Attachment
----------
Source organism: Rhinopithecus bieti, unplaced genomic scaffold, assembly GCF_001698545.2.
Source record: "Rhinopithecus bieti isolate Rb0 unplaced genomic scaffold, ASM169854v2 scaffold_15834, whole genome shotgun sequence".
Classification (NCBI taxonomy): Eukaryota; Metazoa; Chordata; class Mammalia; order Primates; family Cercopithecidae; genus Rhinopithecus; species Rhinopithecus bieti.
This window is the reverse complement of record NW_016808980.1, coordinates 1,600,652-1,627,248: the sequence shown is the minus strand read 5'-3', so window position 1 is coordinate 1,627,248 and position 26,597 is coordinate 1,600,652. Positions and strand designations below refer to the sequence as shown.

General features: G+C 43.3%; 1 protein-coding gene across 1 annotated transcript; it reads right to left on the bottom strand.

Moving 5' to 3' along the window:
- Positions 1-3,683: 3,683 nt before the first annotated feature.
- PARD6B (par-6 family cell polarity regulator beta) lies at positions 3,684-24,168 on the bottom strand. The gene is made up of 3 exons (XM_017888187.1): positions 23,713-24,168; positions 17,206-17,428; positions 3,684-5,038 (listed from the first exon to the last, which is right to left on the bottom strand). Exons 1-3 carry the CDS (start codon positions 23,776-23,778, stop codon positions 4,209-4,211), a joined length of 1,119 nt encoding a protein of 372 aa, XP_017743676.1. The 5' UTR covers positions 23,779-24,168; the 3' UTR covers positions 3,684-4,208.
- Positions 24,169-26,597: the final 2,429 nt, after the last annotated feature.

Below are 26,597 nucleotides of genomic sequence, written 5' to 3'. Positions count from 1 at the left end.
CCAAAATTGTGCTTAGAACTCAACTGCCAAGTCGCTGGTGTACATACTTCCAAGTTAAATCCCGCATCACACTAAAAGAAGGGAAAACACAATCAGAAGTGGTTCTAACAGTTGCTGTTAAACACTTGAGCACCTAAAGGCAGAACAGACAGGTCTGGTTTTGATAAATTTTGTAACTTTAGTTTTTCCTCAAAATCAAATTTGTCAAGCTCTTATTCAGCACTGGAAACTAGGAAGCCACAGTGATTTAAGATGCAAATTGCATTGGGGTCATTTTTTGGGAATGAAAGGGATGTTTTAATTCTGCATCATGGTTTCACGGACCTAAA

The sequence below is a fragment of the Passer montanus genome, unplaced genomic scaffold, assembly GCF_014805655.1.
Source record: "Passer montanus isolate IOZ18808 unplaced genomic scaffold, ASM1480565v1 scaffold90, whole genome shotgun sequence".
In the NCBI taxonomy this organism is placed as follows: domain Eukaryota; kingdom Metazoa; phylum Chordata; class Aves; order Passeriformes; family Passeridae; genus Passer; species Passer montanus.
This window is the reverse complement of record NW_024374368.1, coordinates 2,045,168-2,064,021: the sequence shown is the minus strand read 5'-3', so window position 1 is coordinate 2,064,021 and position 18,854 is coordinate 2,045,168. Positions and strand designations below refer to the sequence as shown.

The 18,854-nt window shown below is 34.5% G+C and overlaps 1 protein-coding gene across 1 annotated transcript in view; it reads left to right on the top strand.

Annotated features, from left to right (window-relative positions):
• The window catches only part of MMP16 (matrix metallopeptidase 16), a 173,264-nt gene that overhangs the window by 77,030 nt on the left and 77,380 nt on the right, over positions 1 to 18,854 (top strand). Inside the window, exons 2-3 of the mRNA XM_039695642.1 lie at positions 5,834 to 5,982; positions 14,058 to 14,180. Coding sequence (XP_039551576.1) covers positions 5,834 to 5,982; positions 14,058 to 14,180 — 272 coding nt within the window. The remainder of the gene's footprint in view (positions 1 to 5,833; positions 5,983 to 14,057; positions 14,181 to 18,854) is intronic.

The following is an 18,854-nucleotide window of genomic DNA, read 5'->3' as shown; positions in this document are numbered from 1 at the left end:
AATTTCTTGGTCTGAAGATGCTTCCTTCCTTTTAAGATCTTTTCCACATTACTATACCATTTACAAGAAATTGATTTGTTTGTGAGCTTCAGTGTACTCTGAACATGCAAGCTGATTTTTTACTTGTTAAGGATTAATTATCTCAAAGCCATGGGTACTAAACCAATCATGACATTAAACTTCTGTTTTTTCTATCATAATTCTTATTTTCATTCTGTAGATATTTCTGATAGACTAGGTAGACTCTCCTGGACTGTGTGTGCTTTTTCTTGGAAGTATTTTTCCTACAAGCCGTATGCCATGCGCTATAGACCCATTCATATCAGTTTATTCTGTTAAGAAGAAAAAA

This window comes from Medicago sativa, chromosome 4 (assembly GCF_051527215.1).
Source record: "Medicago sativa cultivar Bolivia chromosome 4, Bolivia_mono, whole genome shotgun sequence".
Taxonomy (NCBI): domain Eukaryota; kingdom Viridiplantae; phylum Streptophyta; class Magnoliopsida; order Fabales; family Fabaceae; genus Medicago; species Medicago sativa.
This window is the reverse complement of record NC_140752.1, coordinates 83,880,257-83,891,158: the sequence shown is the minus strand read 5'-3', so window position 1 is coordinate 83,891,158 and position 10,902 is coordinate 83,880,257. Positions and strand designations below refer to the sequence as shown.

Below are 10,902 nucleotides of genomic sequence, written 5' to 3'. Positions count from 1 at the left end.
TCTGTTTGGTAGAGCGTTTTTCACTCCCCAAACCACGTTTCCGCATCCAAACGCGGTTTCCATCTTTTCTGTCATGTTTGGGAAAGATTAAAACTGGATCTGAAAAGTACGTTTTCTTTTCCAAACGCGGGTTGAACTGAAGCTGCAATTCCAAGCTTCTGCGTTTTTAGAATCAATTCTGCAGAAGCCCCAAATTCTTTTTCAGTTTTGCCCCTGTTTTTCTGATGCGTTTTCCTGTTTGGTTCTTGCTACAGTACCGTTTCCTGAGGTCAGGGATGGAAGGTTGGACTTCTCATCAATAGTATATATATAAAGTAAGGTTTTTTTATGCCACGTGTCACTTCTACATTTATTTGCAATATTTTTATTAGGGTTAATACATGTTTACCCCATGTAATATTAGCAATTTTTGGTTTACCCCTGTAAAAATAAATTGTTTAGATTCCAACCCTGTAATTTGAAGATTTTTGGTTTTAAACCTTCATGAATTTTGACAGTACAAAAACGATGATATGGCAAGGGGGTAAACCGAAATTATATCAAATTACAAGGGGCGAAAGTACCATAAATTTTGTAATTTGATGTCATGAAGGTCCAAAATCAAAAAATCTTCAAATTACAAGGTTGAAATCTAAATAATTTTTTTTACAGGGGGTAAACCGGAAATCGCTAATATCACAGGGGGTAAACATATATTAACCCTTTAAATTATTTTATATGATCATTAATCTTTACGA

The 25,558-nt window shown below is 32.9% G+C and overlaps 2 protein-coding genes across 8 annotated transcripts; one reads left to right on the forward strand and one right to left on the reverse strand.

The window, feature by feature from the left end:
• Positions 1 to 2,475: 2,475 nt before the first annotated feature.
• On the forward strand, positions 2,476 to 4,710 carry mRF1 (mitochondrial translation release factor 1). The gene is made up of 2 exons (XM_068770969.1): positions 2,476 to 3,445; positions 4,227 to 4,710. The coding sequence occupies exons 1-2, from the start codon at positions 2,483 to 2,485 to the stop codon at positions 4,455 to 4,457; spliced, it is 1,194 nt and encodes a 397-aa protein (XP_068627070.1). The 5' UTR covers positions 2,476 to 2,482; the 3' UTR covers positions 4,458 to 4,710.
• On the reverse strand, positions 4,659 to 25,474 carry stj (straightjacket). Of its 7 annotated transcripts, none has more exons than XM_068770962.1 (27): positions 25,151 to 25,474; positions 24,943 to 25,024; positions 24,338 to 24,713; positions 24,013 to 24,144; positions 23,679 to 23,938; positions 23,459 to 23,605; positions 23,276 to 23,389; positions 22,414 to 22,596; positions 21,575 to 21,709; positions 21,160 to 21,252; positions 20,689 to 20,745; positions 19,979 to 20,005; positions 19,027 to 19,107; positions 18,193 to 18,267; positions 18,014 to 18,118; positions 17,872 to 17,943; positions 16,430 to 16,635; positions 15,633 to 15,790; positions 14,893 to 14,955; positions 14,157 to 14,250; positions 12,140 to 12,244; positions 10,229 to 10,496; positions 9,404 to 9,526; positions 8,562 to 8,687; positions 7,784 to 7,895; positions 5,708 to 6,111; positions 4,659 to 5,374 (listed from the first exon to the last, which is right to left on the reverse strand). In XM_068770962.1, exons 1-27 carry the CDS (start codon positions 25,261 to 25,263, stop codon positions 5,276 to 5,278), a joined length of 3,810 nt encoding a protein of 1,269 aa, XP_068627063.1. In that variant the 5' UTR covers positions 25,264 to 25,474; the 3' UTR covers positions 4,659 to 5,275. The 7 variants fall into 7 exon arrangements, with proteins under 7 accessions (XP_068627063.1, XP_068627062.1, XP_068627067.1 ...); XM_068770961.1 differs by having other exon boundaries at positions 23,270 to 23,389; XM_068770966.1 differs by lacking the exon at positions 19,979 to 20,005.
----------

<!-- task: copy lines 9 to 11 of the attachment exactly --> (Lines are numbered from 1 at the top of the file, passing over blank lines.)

- Positions 24,169-26,597: the final 2,429 nt, after the last annotated feature.

Below are 26,597 nucleotides of genomic sequence, written 5' to 3'. Positions count from 1 at the left end.
CCAAAATTGTGCTTAGAACTCAACTGCCAAGTCGCTGGTGTACATACTTCCAAGTTAAATCCCGCATCACACTAAAAGAAGGGAAAACACAATCAGAAGTGGTTCTAACAGTTGCTGTTAAACACTTGAGCACCTAAAGGCAGAACAGACAGGTCTGGTTTTGATAAATTTTGTAACTTTAGTTTTTCCTCAAAATCAAATTTGTCAAGCTCTTATTCAGCACTGGAAACTAGGAAGCCACAGTGATTTAAGATGCAAATTGCATTGGGGTCATTTTTTGGGAATGAAAGGGATGTTTTAATTCTGCATCATGGTTTCACGGACCTAAA